Because of our many faults, we were frequently cited as the worst of the major websites by Internet commentators and critics, and this began to create a self-perpetuating culture of loser-dom within the company. This got worse after October 3, 1995, the day of the O. J. Simpson verdict, the day we became the laughing stock of the new media industry.
Most of the tech team had gathered around the TV in our kitchen at 10 am to watch the conclusion of this long trial. We were heatedly discussing the surprising “not guilty” verdict when an editor from across the street rushed into our kitchen. “They just put up a ‘Guilty’ front page” she said.
“Pathfinder says it right on the front page: O. J. GUILTY”.
The story was everywhere the next day. Someone on the production team — I know who did it, but I won’t say the name — wanted to be the first to report the story online, so he rigged everything up for a one-button push. He then scrambled to change the image when the verdict came in “not guilty”, but got confused and published the wrong one. Pathfinder’s mistake made the front page of a much cooler website called Suck.com the next day.
This got a lot of play, but mistakes really weren’t our biggest problem. Mediocrity was, and we soon realized that we’d become a laughing stock even within Time Warner. Jerry Levin’s second-in-command Don Logan was quoted in the New York Times in November as saying that Pathfinder had “given new meaning to me of the scientific term ‘black hole'”. This remark got gigantic coverage all over the industry, and must have seemed hilarious everywhere but inside Time Inc. New Media, where it really hurt. A few of us truly hoped we could shake off our slow start and rise to the greatness that had once seemed our destiny. With Don Logan’s remark, it was starting to become clear how bad our image problem was.
Late that year, we heard a rumor that Bill Gates would be visiting our office. Nobody would tell us why, including our bosses Oliver and Vicki, which probably meant they didn’t know either.
We began to speculate: what if Time Warner decided to walk away from this mess by selling Pathfinder to Microsoft? We knew that Microsoft was scrambling to enter the Internet marketplace, but none of the Unix developers on the team relished the thought of switching to Microsoft’s clunky closed-source software. Many web developers saw Bill Gates as a predatory presence on the web, and we all understood that it was only because the Internet was built on Unix that it worked so well. If Bill Gates and Microsoft had built the Internet, we knew, it would crash constantly and charge by the minute.
As the day of the mysterious visit approached, several of us began planning ways to decorate our cubicles and bodies with symbols that would be hostile to Microsoft: Sun posters, Linux manuals, Apple baseball caps, Java t-shirts. I offered to wear the black Hot Java t-shirt I’d picked up from a Sun salesman, and several other developers pledged to dress similarly. We’d show Bill Gates where our loyalties lay.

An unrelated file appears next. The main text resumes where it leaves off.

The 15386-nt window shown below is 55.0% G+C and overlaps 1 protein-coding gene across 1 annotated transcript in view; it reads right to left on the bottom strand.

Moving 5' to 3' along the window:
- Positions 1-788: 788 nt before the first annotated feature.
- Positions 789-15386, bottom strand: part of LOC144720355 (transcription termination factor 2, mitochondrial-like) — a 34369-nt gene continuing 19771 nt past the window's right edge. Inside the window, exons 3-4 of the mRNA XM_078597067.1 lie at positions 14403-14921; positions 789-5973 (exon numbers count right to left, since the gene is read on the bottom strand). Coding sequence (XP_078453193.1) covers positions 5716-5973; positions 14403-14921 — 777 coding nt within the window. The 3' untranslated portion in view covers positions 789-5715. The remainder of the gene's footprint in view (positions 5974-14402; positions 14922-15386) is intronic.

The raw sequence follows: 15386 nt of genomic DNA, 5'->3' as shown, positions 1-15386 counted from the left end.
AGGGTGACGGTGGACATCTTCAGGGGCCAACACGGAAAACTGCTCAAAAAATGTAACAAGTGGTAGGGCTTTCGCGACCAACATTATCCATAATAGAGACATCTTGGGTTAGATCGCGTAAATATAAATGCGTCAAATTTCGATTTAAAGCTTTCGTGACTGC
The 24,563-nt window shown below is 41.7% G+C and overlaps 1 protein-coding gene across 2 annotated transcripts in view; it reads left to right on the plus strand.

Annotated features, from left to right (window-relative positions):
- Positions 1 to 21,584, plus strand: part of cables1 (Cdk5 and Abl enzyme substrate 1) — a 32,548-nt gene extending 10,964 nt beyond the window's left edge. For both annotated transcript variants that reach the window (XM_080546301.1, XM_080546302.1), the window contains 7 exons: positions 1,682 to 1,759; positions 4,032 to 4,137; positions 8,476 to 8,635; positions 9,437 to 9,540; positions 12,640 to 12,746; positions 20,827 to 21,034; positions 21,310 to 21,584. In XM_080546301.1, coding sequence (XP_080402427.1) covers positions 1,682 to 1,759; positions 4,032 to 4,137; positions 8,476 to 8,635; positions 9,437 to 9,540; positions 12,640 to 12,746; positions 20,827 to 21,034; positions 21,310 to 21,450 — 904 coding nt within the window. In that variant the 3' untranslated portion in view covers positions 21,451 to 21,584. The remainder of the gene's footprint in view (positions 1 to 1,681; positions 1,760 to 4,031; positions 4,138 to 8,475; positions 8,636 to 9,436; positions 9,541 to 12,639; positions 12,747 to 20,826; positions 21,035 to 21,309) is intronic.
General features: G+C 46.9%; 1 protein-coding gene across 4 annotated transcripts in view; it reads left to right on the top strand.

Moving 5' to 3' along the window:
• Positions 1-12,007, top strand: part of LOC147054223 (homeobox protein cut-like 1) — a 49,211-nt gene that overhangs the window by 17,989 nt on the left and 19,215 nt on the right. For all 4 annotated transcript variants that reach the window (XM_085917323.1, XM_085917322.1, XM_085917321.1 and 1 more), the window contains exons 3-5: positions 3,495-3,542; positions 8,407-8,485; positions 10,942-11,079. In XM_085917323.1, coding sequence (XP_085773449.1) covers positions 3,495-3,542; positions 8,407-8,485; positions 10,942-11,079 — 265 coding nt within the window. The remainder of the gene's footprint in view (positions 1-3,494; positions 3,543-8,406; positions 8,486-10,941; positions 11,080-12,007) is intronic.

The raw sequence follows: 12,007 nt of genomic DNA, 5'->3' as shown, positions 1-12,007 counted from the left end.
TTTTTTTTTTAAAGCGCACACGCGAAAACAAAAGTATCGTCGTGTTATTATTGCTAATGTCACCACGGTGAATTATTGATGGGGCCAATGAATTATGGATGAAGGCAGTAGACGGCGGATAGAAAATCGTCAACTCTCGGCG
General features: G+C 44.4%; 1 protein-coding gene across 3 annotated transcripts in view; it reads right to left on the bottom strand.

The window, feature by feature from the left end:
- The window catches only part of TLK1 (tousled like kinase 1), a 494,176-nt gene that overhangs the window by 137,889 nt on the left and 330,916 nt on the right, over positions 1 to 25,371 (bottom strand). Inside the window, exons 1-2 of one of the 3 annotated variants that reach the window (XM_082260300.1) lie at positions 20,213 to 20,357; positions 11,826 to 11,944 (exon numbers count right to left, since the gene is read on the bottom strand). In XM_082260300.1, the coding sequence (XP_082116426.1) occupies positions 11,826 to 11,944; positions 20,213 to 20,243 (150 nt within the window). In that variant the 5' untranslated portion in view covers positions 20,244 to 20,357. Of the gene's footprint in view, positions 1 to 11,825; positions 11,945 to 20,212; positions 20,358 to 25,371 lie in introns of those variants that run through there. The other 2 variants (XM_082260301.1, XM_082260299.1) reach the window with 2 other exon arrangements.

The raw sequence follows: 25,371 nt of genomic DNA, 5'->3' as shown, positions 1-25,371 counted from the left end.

The day came, and I was the only one who followed through with the plan. I hate when this happens! I’m sure I have many flaws, but I am a person of action and resolve, and when I say I’ll do something I’ll do it. Disappointed that not a single one of my co-workers had shown up wearing Unix or Java or Linux or Apple paraphrenalia, I decided to go ahead with a little demonstration by myself.
The black and gray suited delegation finally arrived at our office, including Time Inc. CEO Norm Pearlstine (formerly of the Wall Street Journal, a soulless stuffed shirt as far as I could ever tell), Walter Isaacson, Paul Sagan and many editors from Time and Fortune magazine, all of them visibly excited to be hosting the wealthiest software developer of all time. They toured our cubicles but didn’t swing down my own hallway, so I had to watch from a distance as the delegation ensconced itself in our glass-walled conference room for a private meeting.
We all gathered to whisper. “Did you see him?” “I saw him”. John had been working on the server racks when the entire delegation walked into his refrigerated room, and so he had gotten to shake Bill Gates’ hand. “Clammy,” he said.
A stairway offered the best view inside the glass conference room, and I conjured up an excuse to walk up and down the stairs so I could see Bill Gates’ face and make sure he saw my Java t-shirt. I walked up the stairs, scanned the room, walked down again, but could not spot Gates among the men in suits. Embarrassed at my obvious unsuccessful grandstanding, I waited ten minutes before trying again. This time I saw his unmistakable face, wearing an expression of polite concern as another person spoke. I caught his eye, puffed up my chest, made sure my big Java logo was highly visible, and walked on down the stairs. I like to believe that Bill Gates caught my intended insult. Hell, at least I tried.
Needless to say, Microsoft never bought Pathfinder, and a few days later a co-worked named Chris from Time magazine told me his theory: the editors had invited Bill Gates to visit because they were considering naming him “Man of the Year”. This theory made sense, since the launch of Windows 95 and the growth of the Internet had been among the biggest news stories of 1995. I can’t imagine that Gates would not have been one of the candidates, but he must have failed his “interview”, because a few weeks later Time’s “Man of the Year” issue came out with Newt Gingrich on the cover. I don’t know which choice is worse.
Pathfinder’s problems in 1995 were serious, but they were not fatal. Walter Isaacson would soon leave Time Inc. New Media to become editor of Time magazine, and Pathfinder started gearing up to find a bold new leader and a bold new direction for 1996. We had a lot more mistakes to make; we were just getting started.
Myself, I was losing interest, because the web was growing fast and Pathfinder was starting to seem like the least exciting thing going on in Silicon Alley.
I didn’t know where it all might be heading — it all looked murky to me — but LitKicks was more popular than ever, and I was starting to come up with big plans of my own for 1996.